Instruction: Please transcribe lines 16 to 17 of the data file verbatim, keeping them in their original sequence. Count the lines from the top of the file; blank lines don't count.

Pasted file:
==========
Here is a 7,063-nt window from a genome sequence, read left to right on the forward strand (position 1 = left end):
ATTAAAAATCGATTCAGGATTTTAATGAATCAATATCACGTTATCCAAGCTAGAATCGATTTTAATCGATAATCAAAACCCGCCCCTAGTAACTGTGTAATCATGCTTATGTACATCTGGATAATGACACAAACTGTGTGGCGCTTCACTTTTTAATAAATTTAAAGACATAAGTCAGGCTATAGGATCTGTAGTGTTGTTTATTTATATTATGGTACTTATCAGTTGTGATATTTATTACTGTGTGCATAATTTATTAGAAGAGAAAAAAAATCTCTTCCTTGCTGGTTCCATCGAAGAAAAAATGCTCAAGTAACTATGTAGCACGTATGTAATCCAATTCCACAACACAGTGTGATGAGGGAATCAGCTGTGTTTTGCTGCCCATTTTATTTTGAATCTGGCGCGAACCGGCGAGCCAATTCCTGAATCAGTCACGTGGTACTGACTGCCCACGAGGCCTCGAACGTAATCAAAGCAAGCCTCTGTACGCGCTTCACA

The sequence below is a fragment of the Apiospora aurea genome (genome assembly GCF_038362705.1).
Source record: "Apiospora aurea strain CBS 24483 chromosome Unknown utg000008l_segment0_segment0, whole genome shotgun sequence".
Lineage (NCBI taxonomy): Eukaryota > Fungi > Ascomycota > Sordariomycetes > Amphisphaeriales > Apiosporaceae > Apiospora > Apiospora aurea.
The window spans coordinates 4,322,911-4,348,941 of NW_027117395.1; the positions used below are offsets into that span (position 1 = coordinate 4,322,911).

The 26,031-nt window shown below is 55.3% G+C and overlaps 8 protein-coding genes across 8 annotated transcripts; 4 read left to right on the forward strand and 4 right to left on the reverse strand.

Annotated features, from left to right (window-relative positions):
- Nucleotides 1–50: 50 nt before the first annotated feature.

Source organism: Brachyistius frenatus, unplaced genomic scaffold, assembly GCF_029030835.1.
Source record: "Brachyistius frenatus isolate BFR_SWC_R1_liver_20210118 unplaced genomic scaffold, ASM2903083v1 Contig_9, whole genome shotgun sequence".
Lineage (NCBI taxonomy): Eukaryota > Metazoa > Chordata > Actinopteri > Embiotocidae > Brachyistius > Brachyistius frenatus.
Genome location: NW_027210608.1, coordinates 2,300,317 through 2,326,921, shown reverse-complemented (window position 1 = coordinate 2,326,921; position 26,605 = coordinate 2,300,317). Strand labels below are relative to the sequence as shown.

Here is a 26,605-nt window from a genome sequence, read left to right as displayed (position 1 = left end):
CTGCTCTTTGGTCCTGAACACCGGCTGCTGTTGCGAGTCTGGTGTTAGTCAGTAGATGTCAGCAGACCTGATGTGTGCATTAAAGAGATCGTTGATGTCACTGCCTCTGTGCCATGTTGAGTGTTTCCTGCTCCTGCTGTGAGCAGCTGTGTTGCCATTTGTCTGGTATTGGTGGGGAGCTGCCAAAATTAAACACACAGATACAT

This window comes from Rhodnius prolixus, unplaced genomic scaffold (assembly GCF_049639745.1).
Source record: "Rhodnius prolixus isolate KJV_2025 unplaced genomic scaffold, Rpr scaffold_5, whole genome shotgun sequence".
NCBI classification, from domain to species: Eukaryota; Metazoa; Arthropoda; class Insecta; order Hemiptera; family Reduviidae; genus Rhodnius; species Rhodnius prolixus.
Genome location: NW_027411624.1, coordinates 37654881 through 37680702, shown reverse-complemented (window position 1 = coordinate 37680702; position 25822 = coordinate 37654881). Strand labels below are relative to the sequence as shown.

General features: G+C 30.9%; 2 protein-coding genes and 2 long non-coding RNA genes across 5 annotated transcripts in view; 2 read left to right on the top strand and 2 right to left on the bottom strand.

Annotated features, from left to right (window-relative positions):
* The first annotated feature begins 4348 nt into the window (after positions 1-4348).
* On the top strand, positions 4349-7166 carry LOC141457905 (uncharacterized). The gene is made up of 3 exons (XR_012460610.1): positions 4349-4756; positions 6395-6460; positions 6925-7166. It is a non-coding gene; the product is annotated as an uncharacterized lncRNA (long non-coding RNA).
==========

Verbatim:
This window comes from Rhodnius prolixus, unplaced genomic scaffold (assembly GCF_049639745.1).
Source record: "Rhodnius prolixus isolate KJV_2025 unplaced genomic scaffold, Rpr scaffold_5, whole genome shotgun sequence".